Dynalene has the versatility to test samples by various techniques. Depending on your sample type, size or preferred method, we can use our ASTM C518 method, laser flash or transient hot wire techniques to analyze your sample. Whether insulation, cement, layered, solid, liquid or paste, Dynalene can provide you with fast and reliable results.
Sample types include:
What is R-Value and Emissivity?
R-value is a measure of thermal resistance and is commonly used in the building industry to measure insulative properties of materials (like the insulation between the walls of your home). It is the ratio of the temperature difference across the material relative to the heat flux. When we determine the R-Value we are actually measuring the thermal conductivity and performing a calculation to generate the value
For complex issues, such as the best insulation for space shuttle re-entry or something as simple as insulating your home from extreme temperatures, thermal conductivity, R-value and U-Value can help you to design a high-performance system.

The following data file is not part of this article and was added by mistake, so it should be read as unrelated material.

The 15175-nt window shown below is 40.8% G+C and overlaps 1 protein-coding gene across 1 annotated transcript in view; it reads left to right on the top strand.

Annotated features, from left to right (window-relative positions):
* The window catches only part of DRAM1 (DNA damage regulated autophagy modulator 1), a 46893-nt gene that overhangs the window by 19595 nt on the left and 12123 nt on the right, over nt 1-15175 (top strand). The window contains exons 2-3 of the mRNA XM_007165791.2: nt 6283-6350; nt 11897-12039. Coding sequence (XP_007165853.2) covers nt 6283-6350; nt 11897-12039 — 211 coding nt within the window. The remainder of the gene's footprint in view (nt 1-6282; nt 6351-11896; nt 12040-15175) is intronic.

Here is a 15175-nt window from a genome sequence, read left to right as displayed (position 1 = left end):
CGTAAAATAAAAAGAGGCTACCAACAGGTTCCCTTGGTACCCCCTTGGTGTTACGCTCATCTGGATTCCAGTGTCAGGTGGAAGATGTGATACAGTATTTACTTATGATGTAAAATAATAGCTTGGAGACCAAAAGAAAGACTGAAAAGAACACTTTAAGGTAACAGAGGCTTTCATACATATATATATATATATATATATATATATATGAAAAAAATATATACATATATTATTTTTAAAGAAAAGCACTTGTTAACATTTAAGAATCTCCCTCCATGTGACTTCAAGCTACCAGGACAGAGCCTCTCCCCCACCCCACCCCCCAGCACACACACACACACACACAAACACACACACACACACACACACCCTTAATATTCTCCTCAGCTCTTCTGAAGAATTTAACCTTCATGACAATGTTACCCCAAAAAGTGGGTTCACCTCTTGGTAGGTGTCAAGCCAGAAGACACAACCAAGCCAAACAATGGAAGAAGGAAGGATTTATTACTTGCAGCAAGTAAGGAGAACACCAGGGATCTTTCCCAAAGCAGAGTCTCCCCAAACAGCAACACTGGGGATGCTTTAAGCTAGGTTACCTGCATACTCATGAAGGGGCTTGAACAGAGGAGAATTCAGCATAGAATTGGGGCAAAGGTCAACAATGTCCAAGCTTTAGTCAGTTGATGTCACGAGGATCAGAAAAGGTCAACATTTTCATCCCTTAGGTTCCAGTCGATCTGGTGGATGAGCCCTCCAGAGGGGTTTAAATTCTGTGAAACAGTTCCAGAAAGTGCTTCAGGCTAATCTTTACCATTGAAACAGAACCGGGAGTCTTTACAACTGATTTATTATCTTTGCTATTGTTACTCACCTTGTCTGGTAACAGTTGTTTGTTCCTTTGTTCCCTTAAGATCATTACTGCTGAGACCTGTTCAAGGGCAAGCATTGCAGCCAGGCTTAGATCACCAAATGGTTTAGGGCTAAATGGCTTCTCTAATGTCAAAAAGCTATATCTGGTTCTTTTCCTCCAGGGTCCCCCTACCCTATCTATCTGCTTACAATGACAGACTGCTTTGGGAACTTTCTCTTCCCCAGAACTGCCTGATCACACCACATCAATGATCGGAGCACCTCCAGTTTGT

Emissivity is the amount of infrared energy emitted by a specific material relative to that emitted by a blackbody at the same temperature. The emissivity of a surface depends not only on the material but also on the nature of the surface. For example, a clean and polished metal surface will have a low emissivity, whereas a roughened and oxidized metal surface will have a high emissivity A material with a low emissivity value will ‘reflect’ heat and increase the effectiveness of your insulation and decrease the energy needed to cool your home. Conversely a material with high emissivity will ‘absorb’ heat and benefit buildings located in colder climates by retaining heat and reducing the heating load.
Our ASTM C518 ‘hot box’ instrument measures the R-value by creating a steady state temperature gradient across the material. We measure the heat flow through the sample using a heat flow meter and compare this to the temperature differential to generate the R-value.
Our laser flash measurement is based on the well-known flash method. In this method, the front side of a plane-parallel sample is heated by a short light pulse. The resulting temperature rise on the rear surface is measured using an infrared detector. By analysis of the resulting temperature versus-time curve, the thermal diffusivity can be determined.
Our transient hot wire instrument applies heat to the sample in the form of a very quick pulse. The wire measures both the heat pulse and temperature of the material sample and applies a mathematical model to fit the temperature versus-time curve.